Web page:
Friday, January 18, 2019

Pete Clemons - 2018 Musical Highlights

Pete Clemons - 2018 Musical Highlights

Once again 2018 provided me with a wealth of memories. Some of which will remain with me longer than others. As always, a lot more was bound to have happened than ever crossed my path. 

That said, this is not so much a best of, just a view of what passed my way. And I will try to keep events in some sort of chronological order.

The gig going year, began for me, with a visit to Leicester for a gig by the Dirt Road Blues Band. It was a fantastic night and a pity that these guys don’t get together more often. But maybe the fact they don’t, makes the gig that bit more special.

It continued with a trip to London to see Judy Dyble perform at the Union Chapel. Again, Judy’s gigs are few and far between but well worth catching if possible. Judy returned later in the year with another album of beautiful and evocative tunes titled ‘Earth is Sleeping’.

March saw Steven Wilson visit the Warwick Arts Centre in support of his ‘To the Bone’ album release. Honestly, I was just not prepared for how good this gig was going to be. It was an immense spectacle.

Bedworth band Luna Kiss released their long-awaited album ‘Following Shadows’ during
April. And very impressive it was too in particular the very powerful single ‘You Are’. This was followed up in July by the albums official launch gig at which, each of the bands performing, Luna Kiss, The Ellipses and Free Galaxy did themselves proud. The heatwave meant the venue felt like you were in a pressure cooker and, given these very difficult conditions, each band excelled.

Norwegian band, Gazpacho released their tenth album in May. Titled ‘Soyuz’, this unique band reminding us, by putting to music, the notion that beautiful moments in time cannot be captured and simply saved for the future. May also saw The Fierce and the Dead release their acclaimed instrumental album ‘The Euphoric’. Ethereal, compelling and highly recommended.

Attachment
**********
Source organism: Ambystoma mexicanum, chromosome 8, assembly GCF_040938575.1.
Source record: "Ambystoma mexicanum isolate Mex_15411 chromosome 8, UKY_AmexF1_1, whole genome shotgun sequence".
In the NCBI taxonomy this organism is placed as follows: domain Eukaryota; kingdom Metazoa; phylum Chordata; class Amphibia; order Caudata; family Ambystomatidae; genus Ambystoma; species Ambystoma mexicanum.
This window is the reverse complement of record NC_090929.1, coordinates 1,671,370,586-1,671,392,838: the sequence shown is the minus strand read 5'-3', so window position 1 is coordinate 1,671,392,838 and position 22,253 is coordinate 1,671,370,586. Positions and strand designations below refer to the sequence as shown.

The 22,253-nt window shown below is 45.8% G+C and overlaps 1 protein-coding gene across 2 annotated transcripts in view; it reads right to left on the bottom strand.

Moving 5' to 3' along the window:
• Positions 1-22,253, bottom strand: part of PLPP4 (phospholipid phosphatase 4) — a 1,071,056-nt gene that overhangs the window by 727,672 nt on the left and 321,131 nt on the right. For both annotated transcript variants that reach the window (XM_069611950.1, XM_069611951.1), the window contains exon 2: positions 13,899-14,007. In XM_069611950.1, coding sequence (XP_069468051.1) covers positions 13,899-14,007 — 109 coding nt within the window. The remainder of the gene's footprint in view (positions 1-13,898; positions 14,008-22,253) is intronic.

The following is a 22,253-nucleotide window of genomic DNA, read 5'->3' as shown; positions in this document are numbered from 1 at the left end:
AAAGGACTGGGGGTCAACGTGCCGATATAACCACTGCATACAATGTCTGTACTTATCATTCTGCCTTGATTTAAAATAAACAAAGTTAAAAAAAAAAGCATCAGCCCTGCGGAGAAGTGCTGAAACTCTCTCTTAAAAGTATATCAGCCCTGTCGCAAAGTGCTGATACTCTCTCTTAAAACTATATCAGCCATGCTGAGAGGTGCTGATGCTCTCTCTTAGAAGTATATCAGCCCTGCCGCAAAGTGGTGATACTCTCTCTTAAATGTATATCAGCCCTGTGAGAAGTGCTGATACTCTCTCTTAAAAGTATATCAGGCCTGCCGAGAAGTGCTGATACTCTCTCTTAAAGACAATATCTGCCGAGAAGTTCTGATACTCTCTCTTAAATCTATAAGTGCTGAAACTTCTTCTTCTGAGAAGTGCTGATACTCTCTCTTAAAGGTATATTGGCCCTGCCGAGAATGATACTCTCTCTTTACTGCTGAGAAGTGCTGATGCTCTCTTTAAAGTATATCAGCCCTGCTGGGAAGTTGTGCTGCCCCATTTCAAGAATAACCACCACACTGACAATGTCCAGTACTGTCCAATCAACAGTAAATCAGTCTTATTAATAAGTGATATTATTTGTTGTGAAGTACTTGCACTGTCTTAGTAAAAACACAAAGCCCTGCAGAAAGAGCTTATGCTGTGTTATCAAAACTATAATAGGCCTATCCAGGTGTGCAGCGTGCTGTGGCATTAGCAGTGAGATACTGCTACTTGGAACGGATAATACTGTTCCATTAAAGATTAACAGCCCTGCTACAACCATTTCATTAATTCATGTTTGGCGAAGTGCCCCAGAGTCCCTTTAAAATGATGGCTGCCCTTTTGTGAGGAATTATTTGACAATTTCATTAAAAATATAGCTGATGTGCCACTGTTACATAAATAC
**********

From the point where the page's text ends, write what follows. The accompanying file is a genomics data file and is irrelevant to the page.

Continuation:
Synthcurious, in conjunction with the Tin Arts Centre used the magnificent setting of St John’s Church, Spon Street, to great effect during May. The venue played host to White Noise legend David Vorhaus, who gave a dazzling display of wizardry on his Kaleidophon during May.

A seemingly endless summer saw me take in a couple of memorable outdoor gigs. The Rolling Stones at the Ricoh and Elvis Costello at Blenheim palace. Both gigs have been extensively covered elsewhere but both were extremely memorable.

A memory that has become ingrained in me and will stay with me for life was that of virtually a whole audience singing along to ‘Shoom’ a track by Public Image Ltd and performed as an encore at their gig at the Copper Rooms. If you are familiar with the track you will get the picture. It was something else.

Legends Canned Heat arrived at the Leamington Assembly during July and gave the audience a night to remember as their brand of boogie music had the whole of a seated audience on their feet. It really was great to see and hear.

August and the release of ‘Dissolution’ by The Pineapple Thief. A very different album and not instantly gratifying. But well worth sticking with. With a subtlety deep within it this album certainly grows and continues to give. Later in the year I saw the band play live in Sheffield. With drummer Gavin Harrison now settled in The Pineapple Thief have certainly arrived.